Coal is delivered to the Chalk Point generating station by CSX Transportation trains via the Herbert Subdivision, a former Pennsylvania Railroad (PRR) line. This line is accessed via the Amtrak Northeast Corridor line, with coal being delivered from trains staged at the CSX Benning Yard (also former PRR facilities) in Anacostia, Washington, DC. These trains are brought from the coal fields via the CSX Metropolitan Subdivision and Cumberland Subdivision down the Potomac River valley from Cumberland, Maryland.

Dispatch of electricity[edit]

The electrical output of Chalk Point Generating Station is dispatched by the PJM Interconnection regional transmission organization.[5]

Environmental impacts[edit]

Chalk Point plant is by far the leading polluter in Prince George's County, Maryland, according to pollution research site[8] It produced 5,271,800 pounds (2,391 metric tons) of air pollution (not counting CO2) and 3,702 pounds (1.7 metric tons) of water pollution in 2002. (The second largest polluter, the USDA's Henry A. Wallace Beltsville Agricultural Research Center, produced 79,550 pounds (36 metric tons) of mostly land pollution in 2002.)

In August 2018, the Maryland Department of the Environment (MDE) required three generating stations across the state, including Chalk Point, to meet current federal wastewater standards (effluent guidelines) by November 2020. The coal-fired units at these plants discharge arsenic and mercury to their respective receiving waters, as allowed by 1980s-era pollution standards under now-expired permits. Upgrading the plants' treatment systems to Maryland's current standards "could reduce discharges of toxic metals by 97 percent."[9] The U.S. Environmental Protection Agency published the updated federal standards in 2015.[10]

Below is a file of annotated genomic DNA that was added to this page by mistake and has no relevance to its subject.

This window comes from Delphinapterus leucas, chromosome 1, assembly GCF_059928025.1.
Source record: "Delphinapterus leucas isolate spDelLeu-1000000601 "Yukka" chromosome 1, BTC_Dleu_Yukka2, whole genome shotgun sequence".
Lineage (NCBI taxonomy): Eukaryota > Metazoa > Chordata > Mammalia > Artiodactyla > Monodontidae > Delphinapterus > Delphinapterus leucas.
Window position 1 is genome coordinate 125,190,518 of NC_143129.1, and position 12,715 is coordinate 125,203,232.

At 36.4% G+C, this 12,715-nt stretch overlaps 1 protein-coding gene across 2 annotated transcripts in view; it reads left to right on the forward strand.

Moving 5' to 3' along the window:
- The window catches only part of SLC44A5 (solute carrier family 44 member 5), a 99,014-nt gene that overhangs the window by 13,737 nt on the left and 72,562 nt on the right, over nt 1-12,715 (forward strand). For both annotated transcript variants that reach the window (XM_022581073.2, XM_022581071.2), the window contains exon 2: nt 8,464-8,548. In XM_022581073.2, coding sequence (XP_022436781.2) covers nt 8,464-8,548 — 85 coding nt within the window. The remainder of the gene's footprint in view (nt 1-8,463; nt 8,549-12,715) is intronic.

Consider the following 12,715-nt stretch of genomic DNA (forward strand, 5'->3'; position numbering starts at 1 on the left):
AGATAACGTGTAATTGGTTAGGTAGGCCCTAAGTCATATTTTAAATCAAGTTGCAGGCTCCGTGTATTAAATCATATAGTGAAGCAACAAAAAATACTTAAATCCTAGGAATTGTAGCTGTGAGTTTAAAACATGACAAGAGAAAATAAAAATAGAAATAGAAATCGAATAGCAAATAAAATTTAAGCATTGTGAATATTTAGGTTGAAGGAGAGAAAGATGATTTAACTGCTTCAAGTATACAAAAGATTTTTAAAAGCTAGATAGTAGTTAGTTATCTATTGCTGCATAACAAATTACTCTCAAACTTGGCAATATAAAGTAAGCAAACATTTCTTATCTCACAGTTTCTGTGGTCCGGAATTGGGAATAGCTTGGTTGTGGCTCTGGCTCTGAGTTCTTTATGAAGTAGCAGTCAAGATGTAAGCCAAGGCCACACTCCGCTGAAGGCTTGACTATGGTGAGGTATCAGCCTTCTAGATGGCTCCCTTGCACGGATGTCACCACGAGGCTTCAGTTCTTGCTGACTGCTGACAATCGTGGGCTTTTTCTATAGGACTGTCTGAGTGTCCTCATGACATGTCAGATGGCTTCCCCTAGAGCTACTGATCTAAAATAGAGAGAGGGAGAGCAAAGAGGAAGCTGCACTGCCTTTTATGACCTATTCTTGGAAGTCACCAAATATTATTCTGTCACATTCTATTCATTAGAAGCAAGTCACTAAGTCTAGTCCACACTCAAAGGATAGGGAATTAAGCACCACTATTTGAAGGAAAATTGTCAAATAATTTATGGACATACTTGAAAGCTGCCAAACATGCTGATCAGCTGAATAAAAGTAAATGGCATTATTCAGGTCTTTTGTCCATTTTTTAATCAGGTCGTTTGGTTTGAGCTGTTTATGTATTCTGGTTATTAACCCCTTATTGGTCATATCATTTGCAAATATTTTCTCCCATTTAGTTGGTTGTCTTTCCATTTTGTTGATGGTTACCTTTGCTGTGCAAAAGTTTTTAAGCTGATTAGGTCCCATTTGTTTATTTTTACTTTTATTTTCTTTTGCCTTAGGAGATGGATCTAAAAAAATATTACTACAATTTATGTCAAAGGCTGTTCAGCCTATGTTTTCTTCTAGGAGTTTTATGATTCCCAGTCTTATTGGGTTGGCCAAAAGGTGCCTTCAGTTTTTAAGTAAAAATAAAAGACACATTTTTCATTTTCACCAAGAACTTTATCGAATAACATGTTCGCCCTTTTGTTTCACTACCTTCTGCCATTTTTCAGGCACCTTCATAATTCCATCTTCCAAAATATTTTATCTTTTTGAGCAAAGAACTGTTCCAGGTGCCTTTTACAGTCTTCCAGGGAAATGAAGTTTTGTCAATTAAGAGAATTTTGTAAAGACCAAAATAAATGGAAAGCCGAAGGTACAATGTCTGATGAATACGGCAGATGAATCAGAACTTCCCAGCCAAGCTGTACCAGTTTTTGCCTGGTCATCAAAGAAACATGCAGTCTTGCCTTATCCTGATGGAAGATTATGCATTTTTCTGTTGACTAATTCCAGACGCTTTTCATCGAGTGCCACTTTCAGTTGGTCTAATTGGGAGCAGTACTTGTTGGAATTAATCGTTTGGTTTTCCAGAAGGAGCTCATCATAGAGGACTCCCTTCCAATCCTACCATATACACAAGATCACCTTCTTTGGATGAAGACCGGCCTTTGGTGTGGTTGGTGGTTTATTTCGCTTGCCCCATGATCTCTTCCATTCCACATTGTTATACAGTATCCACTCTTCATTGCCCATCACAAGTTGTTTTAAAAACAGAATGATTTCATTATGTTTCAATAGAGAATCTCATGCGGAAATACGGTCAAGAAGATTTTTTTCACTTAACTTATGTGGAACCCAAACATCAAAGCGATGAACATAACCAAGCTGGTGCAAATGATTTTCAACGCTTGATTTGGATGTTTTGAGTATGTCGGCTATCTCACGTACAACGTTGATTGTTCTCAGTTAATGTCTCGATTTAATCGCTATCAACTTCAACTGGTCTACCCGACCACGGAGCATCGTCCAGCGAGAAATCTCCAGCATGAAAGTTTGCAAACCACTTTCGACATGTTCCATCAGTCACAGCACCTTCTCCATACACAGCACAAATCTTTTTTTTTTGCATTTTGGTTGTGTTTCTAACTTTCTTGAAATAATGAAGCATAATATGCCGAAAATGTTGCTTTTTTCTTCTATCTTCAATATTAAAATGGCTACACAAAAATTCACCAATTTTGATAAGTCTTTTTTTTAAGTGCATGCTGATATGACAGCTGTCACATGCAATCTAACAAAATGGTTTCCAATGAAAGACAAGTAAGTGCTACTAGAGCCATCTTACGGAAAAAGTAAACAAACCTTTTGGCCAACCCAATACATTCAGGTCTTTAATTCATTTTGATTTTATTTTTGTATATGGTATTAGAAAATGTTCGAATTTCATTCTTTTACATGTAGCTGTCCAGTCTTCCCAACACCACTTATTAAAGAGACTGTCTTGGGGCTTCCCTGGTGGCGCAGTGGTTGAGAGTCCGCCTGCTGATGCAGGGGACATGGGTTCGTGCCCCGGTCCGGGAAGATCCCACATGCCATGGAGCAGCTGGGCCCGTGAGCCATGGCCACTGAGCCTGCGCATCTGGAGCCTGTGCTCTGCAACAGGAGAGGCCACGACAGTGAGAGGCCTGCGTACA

See also[edit]


  1. ^ a b Shwe, Elizabeth (2020-08-14). "Two Coal Plants in Prince George's County Will Shut Down By Next Year". Maryland Matters. Retrieved 2020-09-07.
  2. ^ Cassell, Barry (2015-11-20). "FERC okays NRG buy of 77-MW unit at Chalk Point plant in Maryland". Transmission Hub. Tulsa, OK: Endeavor Business Media.
  3. ^ "Existing Electric Generating Units in the United States, 2006" (Excel). Energy Information Administration, U.S. Department of Energy. 2006. Retrieved 2008-07-14.
  4. ^ Maryland Department of Natural Resources (2007-04-02). "Environmental Review of the Proposed Flue Gas Desulfurization (FGD) Project at the Chalk Point Generating Station" (PDF). Maryland Public Service Commission Case No. 9086 docket. Archived from the original (PDF) on 2016-03-04.
  5. ^ a b GenOn Energy, Houston, TX. "Chalk Point Generating Station." Archived November 9, 2011, at the Wayback Machine Accessed 2011-06-28.
  6. ^ de la Merced, Michael J. (2010-04-12). "Merger of Energy Producers To Form $3 Billion Company". New York Times.
  7. ^ de la Merced, Michael J. (2012-07-23). "NRG Energy to Buy GenOn in Move to Bolster Stocks and Cut Costs". New York Times.
  8. ^ "Environmental Releases for Chalk Point Generating Station". 2002.
  9. ^ Dance, Scott (2018-08-14). "Maryland requires three coal power plants to limit arsenic, mercury water pollution starting in 2020". Baltimore Sun.
  10. ^ "Steam Electric Power Generating Effluent Guidelines - 2015 Final Rule". Washington, D.C.: U.S. Environmental Protection Agency. 2018-11-30.